La consagración de la primavera

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Editorial Castalia, 1998 - Fiction - 768 pages
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Editorial Castalia presenta, a los veinte años de su aparición y a los cien de la emblemática fecha de 1898, la primera edición anotada de La consagración de la primavera, novela del escritor cubano Alejo Carpentier (1904-1980), Premio Cervantes 1977, y creador del concepto de lo “real maravilloso” americano. La consagración de la primavera es un compendio de saber, una síntesis, y al mismo tiempo una eclosión, un principio de algo nuevo, no sólo literario y estético, ni siquiera político, o político en el sentido más abarcador y humanista del término.El autor, atento a la profunda transformación que la humanidad vivió en la primera mitad del siglo XX, quiso ofrecer su correlato literario estético, que contribuyera a construir nuevos criterios artísticos y en definitiva nuevos lectores, más conscientes, más formados, pero también sensibles y apasionados, con la hermosa y dolorosa sensibilidad y pasión que sólo acompañan a la lucidez. Del carácter epifánico de tal experiencia supieron mucho los lectores de La consagración de la primavera, que podrán evocar –si por azar la hubieran olvidado- y profundizar en esta nueva edición enriquecida de introducción y notas, oportuna para los que en su momento se adentraron en la propuesta de Alejo Carpentier con el mismo entusiasmo con el que se disponían a construir una nueva sociedad.La consagración de la primavera fue publicada por primera vez en México en 1978 y su título procede de la obra del mismo nombre de Stravinsky.

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About the author (1998)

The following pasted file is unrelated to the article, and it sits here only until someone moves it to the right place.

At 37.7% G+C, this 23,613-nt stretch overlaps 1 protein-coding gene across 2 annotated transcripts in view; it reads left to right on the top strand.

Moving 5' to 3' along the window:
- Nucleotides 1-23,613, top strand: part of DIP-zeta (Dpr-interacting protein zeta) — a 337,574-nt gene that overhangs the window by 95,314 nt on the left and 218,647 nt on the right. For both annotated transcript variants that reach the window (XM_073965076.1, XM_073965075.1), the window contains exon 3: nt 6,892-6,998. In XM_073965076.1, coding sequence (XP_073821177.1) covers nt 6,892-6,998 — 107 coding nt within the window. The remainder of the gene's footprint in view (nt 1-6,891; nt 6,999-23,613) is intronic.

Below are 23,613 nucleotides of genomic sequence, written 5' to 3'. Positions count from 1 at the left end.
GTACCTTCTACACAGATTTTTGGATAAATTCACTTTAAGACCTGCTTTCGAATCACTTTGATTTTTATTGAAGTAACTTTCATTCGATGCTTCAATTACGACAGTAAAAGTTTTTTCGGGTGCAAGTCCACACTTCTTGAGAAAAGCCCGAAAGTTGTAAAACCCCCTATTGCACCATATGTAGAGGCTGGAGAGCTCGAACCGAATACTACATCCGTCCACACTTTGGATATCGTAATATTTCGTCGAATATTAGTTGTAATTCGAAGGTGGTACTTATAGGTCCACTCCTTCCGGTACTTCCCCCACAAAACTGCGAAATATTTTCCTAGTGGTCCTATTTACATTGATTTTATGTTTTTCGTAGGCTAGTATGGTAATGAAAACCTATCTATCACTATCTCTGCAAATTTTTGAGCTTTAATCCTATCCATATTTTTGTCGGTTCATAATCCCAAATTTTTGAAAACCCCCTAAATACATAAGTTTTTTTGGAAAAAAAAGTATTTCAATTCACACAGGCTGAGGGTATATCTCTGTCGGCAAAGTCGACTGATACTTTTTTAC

Alejo Carpentier was director of Cuba's National Press, which published many millions of volumes in an ambitious program, and for some years was Cuba's ambassador to France. A composer and musicologist, he consciously applied the principles of musical composition in much of his work. Imprisoned for political activity in 1928, he escaped with the aid of Robert Desnos, a French surrealist poet, to Paris, where he joined the literary circle of surrealists Louis Aragon, Tristan Tzara, and Paul Eluard. According to Carpentier surrealism influenced his style and helped him to see "aspects of American life he had not previously seen, in their telluric, epic, and poetic contexts." Carpentier articulated a theory of marvelous reality, "lo real maravilloso," with an almost surrealistic sense of the relationship among unrelated, or antithetical, elements, often from distinct ethnic and cultural backgrounds. The Lost Steps (1953) takes the form of a diary of a Cuban musician and intellectual who seeks escape from civilization during his trip to a remote Amazon village in search of native musical instruments. The short stories "The Road to Santiago," "Journey to the Seed," and "Similar to Night," present time as subjective rather than historical, and capable of remarkable personal variations. In his novel The Pursuit, printed in The War of Time (1958), whose title is an allusion to a line from Lope de Vega defining a man as "a soldier in the war of time, presents time similarly. "The Kingdom of This World (1949) deals with the period of Henri Christophe and the slave revolts in Haiti. Its circular structure presents the inevitable recurrence of tyranny and the need for eternal struggle against it. Reasons of State (1976), is another notable addition to the gallery of Latin American fictional portraits of dictators. It uses Carpentier's love for baroque style and parody to raise complex questions about the nature of revolution.

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